Podcasts have exploded in popularity over the past few years, inspired by the breakaway success of programs like "Serial" and the ability to easily browse and download podcasts through iTunes and the Apple Podcast app. Listeners can find dozens if not hundreds of podcasts revolving around their specific interests, and with a variety of funding sources to choose from, it's easier than ever to earn money by podcasting. However, it can be difficult to determine if your podcast is growing in popularity or reach and, as a result, whether it might appeal to advertisers without knowing how many people listen to your program. Although it can be incredibly difficult to find the exact number of listeners, methods exist to estimate podcast listener numbers.
The Trouble With Podcast Analytics
When it comes to the task of developing a podcast and growing an audience, the benefits of the podcast format become an unexpected problem. Because podcasts are a decentralized form of media that can be downloaded from any number of independent websites, hosting networks, and aggregation services or programs, there is no way to get a simple tally of how many people have listened to a given podcast episode. As a result, the business of podcast analytics is built around estimates by getting a general idea of episode consumption through means other than podcast download numbers. Even the Podtrac Podcast Rankings and the iTunes Top Podcasts List – considered the gold standards in podcast ranking – work off of this idea.
Player Listens and Subscriber Numbers
The easiest way to estimate the number of people listening to a given podcast is to take a look at the number of subscribers and the number of times someone has hit the "Play" button on an embedded player. Access to this information varies depending on the way the podcast is hosted and distributed, but taking a look at the number of people subscribed to the podcast on iTunes, Spotify, or Google Play can give you an idea as to how many regular listeners the podcast has. At the same time, podcasts hosted through SoundCloud can be tracked loosely through the number of total plays for a given track, although you may need to divide the number of listeners by the number of weeks the episode has been available. Certain embedded players on podcast websites also note the global number of plays, but none of these estimates provide an exact number of listeners. Some listeners download episodes regularly without subscribing or use direct download links rather than embedded players.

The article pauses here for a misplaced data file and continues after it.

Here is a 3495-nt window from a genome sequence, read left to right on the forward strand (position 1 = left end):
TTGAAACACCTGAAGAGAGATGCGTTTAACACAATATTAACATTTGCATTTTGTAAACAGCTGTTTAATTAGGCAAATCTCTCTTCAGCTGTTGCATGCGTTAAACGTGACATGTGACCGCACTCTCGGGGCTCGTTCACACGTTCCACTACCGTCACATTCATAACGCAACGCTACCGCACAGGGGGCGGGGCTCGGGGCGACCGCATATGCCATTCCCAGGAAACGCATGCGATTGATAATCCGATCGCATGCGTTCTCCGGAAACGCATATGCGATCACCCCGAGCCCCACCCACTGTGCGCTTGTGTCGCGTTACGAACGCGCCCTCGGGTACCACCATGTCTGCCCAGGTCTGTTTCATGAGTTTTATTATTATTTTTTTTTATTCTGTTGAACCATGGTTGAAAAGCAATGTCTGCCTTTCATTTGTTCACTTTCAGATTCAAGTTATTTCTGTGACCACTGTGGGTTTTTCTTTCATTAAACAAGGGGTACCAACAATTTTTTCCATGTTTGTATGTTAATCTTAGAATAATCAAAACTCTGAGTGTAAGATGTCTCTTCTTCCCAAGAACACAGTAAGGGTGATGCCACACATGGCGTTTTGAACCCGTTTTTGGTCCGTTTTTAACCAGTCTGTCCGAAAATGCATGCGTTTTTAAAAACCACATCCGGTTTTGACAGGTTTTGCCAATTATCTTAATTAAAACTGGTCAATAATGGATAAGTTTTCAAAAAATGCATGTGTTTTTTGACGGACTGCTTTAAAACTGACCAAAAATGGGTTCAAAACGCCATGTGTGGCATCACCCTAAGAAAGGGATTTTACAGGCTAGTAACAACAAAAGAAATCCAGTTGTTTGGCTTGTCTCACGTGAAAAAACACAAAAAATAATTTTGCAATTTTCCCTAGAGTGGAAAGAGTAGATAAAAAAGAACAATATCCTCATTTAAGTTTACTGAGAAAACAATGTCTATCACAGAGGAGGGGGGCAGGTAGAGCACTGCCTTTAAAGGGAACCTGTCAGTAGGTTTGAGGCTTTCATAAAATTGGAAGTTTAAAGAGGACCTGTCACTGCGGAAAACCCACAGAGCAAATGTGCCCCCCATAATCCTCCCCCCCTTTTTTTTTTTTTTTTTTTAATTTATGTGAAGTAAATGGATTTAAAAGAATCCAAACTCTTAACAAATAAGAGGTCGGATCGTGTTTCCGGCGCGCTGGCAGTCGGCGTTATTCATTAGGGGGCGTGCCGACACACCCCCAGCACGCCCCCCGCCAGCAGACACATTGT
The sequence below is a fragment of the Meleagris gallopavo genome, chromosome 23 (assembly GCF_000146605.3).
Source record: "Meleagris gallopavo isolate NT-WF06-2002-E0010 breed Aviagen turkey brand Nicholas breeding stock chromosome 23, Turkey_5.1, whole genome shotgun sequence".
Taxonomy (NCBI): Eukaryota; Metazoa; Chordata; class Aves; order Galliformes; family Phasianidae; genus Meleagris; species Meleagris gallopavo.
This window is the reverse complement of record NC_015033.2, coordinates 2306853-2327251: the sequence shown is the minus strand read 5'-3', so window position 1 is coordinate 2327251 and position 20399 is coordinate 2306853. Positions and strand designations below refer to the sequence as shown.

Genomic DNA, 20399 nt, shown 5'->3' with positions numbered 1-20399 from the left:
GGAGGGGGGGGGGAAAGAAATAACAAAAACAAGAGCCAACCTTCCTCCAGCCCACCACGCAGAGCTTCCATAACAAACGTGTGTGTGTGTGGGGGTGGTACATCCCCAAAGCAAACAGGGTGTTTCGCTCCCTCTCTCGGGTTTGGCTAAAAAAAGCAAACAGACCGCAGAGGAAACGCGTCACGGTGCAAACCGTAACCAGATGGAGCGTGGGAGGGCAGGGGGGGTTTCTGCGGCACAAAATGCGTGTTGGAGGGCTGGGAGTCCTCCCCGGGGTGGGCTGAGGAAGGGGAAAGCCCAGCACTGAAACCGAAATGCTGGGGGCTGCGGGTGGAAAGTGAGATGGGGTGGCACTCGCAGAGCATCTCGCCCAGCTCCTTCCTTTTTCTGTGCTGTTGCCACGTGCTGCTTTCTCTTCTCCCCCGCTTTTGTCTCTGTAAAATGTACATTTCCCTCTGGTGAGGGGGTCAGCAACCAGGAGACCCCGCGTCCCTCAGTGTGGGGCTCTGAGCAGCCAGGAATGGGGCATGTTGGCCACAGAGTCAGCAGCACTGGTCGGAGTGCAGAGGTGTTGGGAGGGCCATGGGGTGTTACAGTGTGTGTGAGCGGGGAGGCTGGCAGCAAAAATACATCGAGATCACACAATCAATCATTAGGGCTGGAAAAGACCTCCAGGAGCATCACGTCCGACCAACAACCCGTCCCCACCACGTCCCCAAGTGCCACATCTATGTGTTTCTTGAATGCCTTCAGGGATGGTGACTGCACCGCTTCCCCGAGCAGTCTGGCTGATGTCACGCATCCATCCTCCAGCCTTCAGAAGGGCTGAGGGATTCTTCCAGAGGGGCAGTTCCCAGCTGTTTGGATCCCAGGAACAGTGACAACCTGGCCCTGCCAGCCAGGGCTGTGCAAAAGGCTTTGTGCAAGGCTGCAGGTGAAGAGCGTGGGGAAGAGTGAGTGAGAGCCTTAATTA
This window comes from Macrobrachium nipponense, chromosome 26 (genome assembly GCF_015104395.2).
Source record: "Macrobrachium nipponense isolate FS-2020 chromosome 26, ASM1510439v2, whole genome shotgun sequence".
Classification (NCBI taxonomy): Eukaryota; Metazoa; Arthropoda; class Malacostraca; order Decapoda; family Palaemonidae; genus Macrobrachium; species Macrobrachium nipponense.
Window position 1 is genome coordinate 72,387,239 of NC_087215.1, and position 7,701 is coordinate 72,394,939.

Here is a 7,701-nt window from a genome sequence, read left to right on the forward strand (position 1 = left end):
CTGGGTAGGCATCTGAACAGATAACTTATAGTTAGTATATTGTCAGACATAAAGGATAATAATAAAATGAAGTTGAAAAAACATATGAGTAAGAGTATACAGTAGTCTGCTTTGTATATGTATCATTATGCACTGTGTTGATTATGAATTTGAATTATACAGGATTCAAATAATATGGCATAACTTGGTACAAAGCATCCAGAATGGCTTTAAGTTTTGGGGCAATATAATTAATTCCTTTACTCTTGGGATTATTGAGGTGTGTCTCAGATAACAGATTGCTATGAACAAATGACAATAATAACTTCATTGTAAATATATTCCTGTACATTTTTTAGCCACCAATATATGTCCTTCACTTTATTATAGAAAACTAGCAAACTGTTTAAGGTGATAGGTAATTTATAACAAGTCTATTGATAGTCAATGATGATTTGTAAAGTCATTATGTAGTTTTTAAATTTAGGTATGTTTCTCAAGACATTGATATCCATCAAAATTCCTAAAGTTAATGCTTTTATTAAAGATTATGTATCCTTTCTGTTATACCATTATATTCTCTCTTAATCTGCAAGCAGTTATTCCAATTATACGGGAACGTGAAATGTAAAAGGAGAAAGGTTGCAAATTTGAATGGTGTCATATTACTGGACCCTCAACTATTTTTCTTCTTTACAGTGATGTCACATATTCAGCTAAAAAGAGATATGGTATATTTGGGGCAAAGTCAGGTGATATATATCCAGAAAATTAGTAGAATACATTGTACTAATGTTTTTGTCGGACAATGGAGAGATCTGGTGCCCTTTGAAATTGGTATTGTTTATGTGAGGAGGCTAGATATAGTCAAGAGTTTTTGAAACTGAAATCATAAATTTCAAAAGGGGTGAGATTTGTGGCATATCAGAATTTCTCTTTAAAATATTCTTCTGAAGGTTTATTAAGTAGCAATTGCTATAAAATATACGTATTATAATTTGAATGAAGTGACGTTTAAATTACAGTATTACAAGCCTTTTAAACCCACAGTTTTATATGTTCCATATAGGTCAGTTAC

Website Analytics and Other Options
Advanced methods are necessary to obtain a more accurate estimate of a podcast's listener numbers. Some podcast hosting services including iTunes provide listener analytic data upon request from a producer. This data often tracks listeners by IP address and device to offer a less generalized estimate than an examination of subscriber numbers or episode plays or downloads. Podcasts hosted on independent websites can have their listeners tracked more closely through the use of website analytic services such as Google Analytics. As long as the tracking is enabled on the specific page the podcast is accessed through, it is possible to track the number of unique page visits to estimate listener numbers. Ultimately, however, a combination of methods is required to estimate the reach of a podcast, given that modern podcasts are rarely distributed through a single service.